Psychosocial impacts, preventive behaviours, and concerns associated with the COVID-19 pandemic for pregnant and non-pregnant women: A matched analysis from the International iCARE Study.

Publication date: Mar 05, 2024

The COVID-19 pandemic negatively affected physical and psychological health worldwide. Pregnant women were likely more vulnerable to mental health difficulties due to the significant social, psychological, and hormonal changes they experience. During the pandemic, higher rates of antenatal depression and anxiety were observed compared to pre-pandemic rates. Increased mental health symptoms in pregnancy have been associated with adverse outcomes for child development. Understanding pandemic-specific preventive behaviours (i. e., mask use, physical distancing) and concerns may also be linked to maternal psychological well-being. To compare matched pregnant and non-pregnant women (N = 474) to assess COVID-19 psychosocial impacts, preventive behaviours, and concerns. This study used a matched analysis of data collected by the International COVID-19 Awareness and Responses Evaluation (iCARE) Study. Participants were matched on several demographic factors and analyses were adjusted for chronic illness and psychiatric disorder. Linear regression analyses indicated that pregnant women did not significantly differ from matched non-pregnant women for psychosocial impacts (B = 0. 11, SE = 0. 08, p = 0. 178). Those who reported a chronic illness (B=-0. 19, SE = 0. 09, p = 0. 036) or a psychiatric disorder (B=-0. 28, SE = 0. 09, p = 0. 003) were more likely to report more significant psychosocial impacts. Logistic regression analyses indicated that pregnant women were more likely to report staying at home rather than going to work (OR = 2. 01, 95% CI 1. 31-3. 08, p = 0. 002) and being concerned about being infected (OR = 1. 61, 95% CI 1. 05-2. 46, p = 0. 028). Our findings in the context of the COVID-19 pandemic highlight the need to consider interventions targeting women, with chronic illnesses or psychiatric disorders, as they are often the most vulnerable.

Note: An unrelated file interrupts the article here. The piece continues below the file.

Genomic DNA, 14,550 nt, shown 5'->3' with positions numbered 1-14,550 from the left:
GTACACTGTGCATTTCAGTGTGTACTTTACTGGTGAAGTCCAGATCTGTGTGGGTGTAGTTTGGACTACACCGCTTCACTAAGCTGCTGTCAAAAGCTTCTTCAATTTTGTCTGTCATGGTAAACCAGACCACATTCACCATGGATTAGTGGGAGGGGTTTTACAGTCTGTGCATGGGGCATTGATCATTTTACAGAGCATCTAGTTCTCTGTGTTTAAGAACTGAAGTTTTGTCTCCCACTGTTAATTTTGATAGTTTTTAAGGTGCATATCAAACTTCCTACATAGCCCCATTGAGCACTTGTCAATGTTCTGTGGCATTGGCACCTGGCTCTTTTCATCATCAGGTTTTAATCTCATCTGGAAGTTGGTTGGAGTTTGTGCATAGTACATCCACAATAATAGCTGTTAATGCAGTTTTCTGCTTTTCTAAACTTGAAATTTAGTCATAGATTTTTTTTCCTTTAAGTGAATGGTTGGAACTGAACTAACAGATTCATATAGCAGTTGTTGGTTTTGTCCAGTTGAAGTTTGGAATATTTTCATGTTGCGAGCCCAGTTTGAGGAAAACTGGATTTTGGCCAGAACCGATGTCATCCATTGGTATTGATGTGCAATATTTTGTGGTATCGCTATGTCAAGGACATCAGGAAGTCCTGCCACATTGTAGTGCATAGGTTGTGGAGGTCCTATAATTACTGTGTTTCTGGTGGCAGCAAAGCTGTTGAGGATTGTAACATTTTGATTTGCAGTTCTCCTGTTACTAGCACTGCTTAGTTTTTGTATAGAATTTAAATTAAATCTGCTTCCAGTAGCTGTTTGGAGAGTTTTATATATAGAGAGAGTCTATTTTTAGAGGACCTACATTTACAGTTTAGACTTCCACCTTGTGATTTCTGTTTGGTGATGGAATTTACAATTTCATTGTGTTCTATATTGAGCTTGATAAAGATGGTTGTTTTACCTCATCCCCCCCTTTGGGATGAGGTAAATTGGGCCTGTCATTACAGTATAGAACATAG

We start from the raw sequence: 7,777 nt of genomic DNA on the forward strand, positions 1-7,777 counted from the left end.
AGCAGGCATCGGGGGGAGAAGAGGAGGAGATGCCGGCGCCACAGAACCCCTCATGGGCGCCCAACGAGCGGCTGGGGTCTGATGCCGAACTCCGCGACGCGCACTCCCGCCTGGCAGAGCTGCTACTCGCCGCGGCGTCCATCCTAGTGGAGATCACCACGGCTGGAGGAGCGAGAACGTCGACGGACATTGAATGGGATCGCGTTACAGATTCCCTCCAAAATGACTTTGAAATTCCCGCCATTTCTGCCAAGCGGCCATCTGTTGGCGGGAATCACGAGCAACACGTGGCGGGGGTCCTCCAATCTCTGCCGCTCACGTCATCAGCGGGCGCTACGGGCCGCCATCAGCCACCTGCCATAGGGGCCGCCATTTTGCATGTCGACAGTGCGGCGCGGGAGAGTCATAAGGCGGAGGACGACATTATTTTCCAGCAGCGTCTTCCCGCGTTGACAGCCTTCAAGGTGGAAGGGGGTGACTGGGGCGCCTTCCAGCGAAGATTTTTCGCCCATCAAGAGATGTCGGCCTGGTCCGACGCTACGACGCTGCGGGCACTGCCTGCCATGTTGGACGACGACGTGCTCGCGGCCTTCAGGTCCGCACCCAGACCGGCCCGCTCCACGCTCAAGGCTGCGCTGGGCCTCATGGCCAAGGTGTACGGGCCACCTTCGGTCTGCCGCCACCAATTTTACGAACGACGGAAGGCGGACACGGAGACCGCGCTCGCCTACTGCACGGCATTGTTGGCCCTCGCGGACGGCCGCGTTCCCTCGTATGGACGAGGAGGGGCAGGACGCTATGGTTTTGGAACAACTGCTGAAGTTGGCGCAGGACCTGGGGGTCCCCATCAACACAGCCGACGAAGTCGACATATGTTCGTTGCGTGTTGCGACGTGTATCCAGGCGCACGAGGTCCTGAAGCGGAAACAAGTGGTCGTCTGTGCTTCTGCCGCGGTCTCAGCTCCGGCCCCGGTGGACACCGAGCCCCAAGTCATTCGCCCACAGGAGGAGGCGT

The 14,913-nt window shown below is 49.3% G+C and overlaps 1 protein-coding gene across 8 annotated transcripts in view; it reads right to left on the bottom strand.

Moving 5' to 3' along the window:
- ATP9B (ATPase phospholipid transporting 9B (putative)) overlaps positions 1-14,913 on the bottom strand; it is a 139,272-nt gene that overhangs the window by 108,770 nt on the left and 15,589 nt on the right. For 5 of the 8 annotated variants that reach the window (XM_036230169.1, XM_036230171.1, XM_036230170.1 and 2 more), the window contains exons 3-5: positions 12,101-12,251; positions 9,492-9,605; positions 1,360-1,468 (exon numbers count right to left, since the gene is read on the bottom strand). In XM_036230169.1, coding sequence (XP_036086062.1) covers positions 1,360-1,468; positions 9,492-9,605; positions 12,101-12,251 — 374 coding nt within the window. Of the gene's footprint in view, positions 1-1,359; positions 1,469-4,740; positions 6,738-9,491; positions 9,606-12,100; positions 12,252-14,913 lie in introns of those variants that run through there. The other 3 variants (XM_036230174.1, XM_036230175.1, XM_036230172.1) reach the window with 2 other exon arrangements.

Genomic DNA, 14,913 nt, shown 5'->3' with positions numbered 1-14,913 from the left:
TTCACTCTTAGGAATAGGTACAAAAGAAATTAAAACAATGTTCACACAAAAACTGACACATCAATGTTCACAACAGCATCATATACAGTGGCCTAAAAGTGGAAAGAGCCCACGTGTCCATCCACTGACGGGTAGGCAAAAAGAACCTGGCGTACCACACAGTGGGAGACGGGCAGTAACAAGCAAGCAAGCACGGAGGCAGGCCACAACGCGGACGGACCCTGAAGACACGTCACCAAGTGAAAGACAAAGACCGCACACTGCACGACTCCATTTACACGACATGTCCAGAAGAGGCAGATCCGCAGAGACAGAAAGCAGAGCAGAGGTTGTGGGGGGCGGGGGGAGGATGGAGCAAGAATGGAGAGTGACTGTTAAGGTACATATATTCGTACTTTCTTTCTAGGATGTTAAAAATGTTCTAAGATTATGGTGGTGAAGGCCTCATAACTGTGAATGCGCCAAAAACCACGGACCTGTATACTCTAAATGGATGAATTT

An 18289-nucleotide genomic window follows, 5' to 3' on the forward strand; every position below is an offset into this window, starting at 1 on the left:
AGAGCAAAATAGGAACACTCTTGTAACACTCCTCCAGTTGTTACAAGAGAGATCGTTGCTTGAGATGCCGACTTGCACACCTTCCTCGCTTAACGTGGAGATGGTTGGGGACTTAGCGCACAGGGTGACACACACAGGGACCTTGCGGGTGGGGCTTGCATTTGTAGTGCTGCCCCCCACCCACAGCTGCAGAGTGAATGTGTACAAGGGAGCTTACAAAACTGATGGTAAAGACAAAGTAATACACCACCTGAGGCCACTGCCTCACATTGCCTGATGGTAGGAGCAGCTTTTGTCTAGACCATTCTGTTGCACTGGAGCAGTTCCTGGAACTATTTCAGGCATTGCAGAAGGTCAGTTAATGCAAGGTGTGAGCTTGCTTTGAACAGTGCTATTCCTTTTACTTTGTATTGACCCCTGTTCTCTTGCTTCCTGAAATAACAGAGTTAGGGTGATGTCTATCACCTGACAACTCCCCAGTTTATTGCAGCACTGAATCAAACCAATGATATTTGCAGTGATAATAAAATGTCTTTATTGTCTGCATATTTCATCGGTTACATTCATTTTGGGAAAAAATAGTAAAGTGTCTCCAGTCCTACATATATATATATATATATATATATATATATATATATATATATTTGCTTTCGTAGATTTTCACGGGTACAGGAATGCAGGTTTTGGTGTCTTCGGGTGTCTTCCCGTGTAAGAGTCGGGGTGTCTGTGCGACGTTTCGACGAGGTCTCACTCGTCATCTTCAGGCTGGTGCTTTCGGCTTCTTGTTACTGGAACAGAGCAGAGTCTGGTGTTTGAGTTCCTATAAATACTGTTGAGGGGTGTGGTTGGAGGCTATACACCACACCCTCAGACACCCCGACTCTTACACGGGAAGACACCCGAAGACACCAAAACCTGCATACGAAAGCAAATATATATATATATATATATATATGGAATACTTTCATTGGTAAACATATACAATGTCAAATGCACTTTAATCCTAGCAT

Concepts Keywords
Covid COVID-19
Pandemic COVID-19-related concerns
Pregnant Mental health
Therapy Pregnancy
Preventive behaviours

Semantics

Type Source Name
disease MESH COVID-19 pandemic
disease VO pregnant women
disease MESH chronic illness
disease MESH psychiatric disorder
disease VO report

Original Article

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